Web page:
Sunday, December 15, 2013

Why Christmas draws us all together

So many celebrations toward the end of the year – August saw the Muslim Eid;

November saw Hindu Deepavali and Jewish Hannukah;

December sees the beginning of Kwanzaa, a festival celebrated in the US by Americans of African descent , and a relatively recent celebration although the irony is that most Africans are Christian and Kwanzaa is probably not celebrated much in Africa;

and of course,  the Christian Christmas which has also become a secular celebration -

and then in the New Year, the Buddhist and later, the Chinese New Years.

All are part of the rich tapestry of celebration, some religious, some not and all sourced in our pagan past and drawn from times before many of the major religions appeared.

They all represent the desire and capacity of human nature to express in symbolic terms, our connection, to each other, to this world and to the ineffable.

Out of all the celebrations, Christmas has become the only one which has manifested in secular as well as religious form and has found a place in cultures around the world, no matter what religion people may practise.

It is a common bond whatever one’s religion or lack of religion and the image of Santa Claus, also drawn from pagan belief, can be seen around the world – symbolising giving and good times.

For all those who decry the secular Christmas I would only say that where you can have people of all faiths, Christian, Moslem, Jewish, Hindu, Buddhist or whatever, – or no faith at all – coming together in a celebration which can speak to all and is particular to none, then we have a powerful bond of love, connection, caring and good times. When you hear Christmas carols and see Christmas Trees and Father Christmas in Delhi, Dubai, Dublin, Damascus, Darwin, Denpasar, Denver, Derby, Dar as Salaam, Dunedin, Dusseldorf and Dwangwa you know that we have more in common than we might imagine.

Merry Christmas is a phrase which draws us all together in ways never dreamt of in times past. It is also a reminder that, as Jung said, symbol is the lost language of the soul and the symbols we can share reveal how much alike we are, even as we may believe there is much which keeps us apart.

It is the season to be merry and to rejoice in each other and the gift of giving.

Merry Christmas, Joyeux Noel, to everyone.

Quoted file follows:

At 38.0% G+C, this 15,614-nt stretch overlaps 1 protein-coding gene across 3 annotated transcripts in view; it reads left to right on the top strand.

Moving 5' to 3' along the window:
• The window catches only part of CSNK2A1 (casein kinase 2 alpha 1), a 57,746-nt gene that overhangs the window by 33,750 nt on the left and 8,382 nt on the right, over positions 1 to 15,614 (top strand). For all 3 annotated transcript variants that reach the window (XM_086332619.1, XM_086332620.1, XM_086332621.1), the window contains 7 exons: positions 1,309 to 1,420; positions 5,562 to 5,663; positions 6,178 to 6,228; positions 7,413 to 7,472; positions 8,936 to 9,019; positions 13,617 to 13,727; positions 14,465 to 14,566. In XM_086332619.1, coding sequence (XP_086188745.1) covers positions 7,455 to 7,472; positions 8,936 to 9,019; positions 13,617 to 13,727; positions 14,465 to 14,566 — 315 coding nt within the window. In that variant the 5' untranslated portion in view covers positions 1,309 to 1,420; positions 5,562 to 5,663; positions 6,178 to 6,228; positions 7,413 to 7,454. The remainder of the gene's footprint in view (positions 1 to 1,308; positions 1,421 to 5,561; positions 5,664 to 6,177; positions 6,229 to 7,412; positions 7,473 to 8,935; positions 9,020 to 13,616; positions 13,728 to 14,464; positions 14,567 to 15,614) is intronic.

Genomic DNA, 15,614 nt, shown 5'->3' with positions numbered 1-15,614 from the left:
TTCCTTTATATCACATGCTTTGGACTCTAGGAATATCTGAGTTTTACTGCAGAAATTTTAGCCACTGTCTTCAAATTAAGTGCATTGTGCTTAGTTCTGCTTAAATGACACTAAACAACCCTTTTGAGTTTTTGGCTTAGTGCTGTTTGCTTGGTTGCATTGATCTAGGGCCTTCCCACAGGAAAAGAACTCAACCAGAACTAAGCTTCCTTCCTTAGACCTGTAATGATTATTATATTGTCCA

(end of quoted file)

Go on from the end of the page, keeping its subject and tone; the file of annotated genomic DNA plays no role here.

Friday, December 06, 2013

Mandela as saint and devil but mostly as a human being.....

It is important to value and honour the best qualities in Nelson Mandela but not to make the mistake of deifying him or seeing him as more than human. Like Gandhi he had within him capacities for the best and the worst of human nature - he was human and not exceptional and that makes the best of what he was more admirable given his experiences and his nature.

Mandela in his time was a terrorist, a womaniser, a man with a temper, an autocrat and obstinate ... he was no saint and it is the best of his behaviour which reflects more brightly when seen against the darker side.

We live in a time when people seek to project the best and the worst of human behaviour onto others, onto single figures and in the doing we make a mockery of them and of human nature in general.

Admire Mandela but admire him as a flawed human being with enormous weaknesses as well as strengths for therein lies the ability of such notable figures, to truly inspire us all.

Thursday, December 05, 2013

Embracing all not letting go

There is a peace that comes with reaching a point in a relationship where you no longer need or even want anything from the other and can accept the place you are in and where they find themselves, with compassion, contentment and peace.

I suspect it might be called 'letting go' but really it is just finding your way through a process until you reach a place where you are ready to accept whatever is. In that sense it is not so much letting go as embracing all.


While there were too many social rules in the past, the signs are that today there are too few.

Social rules exist to provide a structure for a harmonious society: too many and a society is rigid and intolerant and too few and a society is inconsiderate and rude.

There was a time when people rang or wrote to say thankyou for a meal. No longer. This probably matters less than the lack of thankyous for kind, considerate or helpful acts or for gifts given, even those gifts you don't particularly like but which once would have been viewed from the perspective that it is the thought that counts.

We were brought up to say thankyou whenever someone did something for us, gave something to us, invited them into their homes, fed us or acted in any way which was a gesture of giving.

We brought our children up the same way but social attitudes are not formed by parents alone and some will always forget what they were taught and follow the lead of the herd. And the lead of the herd in this day and age is generally selfish if not self-obsessed and dismissive, if not disdainful of the feelings of others.

Levels of thoughtlessness at best and rudeness at worst and gracelessness at best and cruelty at worst, abound across modern social structures.

It's the 'instant fix,' 'me first and last,' ' I want and must have and will get' generation.

There is and always has been something called 'the right thing' because generally it is the considerate, polite, mature and kind thing to do in a given circumstance. We dismiss such social rules at our peril and squander our children's heritage in the doing.